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The Immersive VR Technology Now Help Parents to Visualize Surgery

Published Fri, Nov 26 2021 04:34 am
by The Silicon Trend

vr healthcare
 

 

The Immersive VR Technology Now Help Parents to Visualize Surgery

A 6-month-old baby named Archie is diagnosed with a condition known to be Sagittal Synostosis - as the brain grows, the skull expands to the front and back, distorting the head shape. Though the situation is not life-threatening, his parents have a difficult choice to make. But thanks to the innovative VR technology, they can visualize the changes that could happen beforehand.

Also read: Introducing Electrically Switchable Nanoantenna for Hologram Tech

Virtual Reality Solution

Archies condition, if not treated, might impair his speech and language, followed by an increase in intracranial pressure. Great Ormond Street Hospital for Children has offered an excellent opportunity for his parents to be the first in leveraging the AI platform that predicts the result of the operation. VR allowed them to see their baby's head generated from a CT scan from all angles during their first visit.

The environment shows the baby's head shape in 2 different colors - grey indicates the present form, and green is the predicted change after the surgery. The tech is used for visualization and understanding the difference brought by the procedure and encourages suggesting potential changes to the surgeon.

 

 

Informed Consent

The hospital's consultant pediatric neurosurgeon - Dr. Noor Ul Owase Jeelani, mentioned that VR highlights the needed information of what will happen once the surgery is done. He added, "Now they sign the consent form; it's what I would call truly informed consent." This sort of immersive tech could eventually revolutionize surgery, where surgical practices are done with the control and power offered to patients and their family members. But this is not an anytime soon venture, but most would take place in 10 or maybe 20-years' time.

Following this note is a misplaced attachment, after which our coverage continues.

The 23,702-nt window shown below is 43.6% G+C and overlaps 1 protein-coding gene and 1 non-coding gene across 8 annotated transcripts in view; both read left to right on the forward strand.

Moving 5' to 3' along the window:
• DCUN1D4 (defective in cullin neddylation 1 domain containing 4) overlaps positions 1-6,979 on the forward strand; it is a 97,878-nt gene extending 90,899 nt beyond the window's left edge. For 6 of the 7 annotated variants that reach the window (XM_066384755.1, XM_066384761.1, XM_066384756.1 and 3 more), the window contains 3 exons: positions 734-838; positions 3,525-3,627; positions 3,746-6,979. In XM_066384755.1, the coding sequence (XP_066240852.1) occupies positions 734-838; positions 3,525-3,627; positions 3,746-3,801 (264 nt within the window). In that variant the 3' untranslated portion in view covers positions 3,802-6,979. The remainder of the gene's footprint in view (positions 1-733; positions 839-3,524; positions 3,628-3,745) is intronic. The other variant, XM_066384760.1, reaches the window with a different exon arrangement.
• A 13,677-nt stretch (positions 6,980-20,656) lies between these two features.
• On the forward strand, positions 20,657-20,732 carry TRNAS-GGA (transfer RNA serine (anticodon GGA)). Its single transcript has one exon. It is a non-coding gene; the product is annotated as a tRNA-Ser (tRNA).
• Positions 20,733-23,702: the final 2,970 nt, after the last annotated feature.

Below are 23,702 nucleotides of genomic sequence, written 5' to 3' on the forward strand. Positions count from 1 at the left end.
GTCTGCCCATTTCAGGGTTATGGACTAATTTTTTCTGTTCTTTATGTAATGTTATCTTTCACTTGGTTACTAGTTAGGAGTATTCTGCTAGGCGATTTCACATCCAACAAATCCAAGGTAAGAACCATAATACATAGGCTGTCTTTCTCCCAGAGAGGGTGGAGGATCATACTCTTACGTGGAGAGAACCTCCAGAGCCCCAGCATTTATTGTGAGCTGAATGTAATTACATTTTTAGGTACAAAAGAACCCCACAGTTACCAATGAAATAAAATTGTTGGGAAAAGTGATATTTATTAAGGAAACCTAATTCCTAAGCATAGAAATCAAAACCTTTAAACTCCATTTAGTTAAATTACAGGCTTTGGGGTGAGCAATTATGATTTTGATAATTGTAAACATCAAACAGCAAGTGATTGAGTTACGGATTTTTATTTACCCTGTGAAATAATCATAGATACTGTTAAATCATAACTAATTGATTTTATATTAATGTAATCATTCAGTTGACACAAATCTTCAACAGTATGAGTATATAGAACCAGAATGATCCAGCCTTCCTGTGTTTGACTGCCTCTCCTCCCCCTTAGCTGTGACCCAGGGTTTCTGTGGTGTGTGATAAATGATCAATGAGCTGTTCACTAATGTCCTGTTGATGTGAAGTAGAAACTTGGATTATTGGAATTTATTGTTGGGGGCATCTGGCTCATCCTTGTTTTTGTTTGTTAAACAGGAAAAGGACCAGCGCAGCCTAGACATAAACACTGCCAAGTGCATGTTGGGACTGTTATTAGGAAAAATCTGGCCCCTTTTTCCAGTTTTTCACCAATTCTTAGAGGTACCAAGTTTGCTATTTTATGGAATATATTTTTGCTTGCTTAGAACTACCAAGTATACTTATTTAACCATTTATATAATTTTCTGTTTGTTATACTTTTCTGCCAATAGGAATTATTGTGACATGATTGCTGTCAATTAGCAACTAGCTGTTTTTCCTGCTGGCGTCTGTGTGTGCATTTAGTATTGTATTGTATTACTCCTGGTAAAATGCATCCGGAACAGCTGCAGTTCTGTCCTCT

Surgical Procedure

Archie's surgery involves the placement of a compact spring into his skull that will immediately start its action of correcting the head shape. The spring's insertion and effect can be seen through the VR. The approach was introduced 13 years ago by Dr. Jeelani, which helped reduce blood transfusions by 90%. 

Though the method is introduced for a specific condition, we can hope that it can be applied to the rest of the surgery areas. Archie's mom - Amanda, said, given a choice to do the VR, assured them that they were doing the right thing, and to see before and after using it was a great relief.

 

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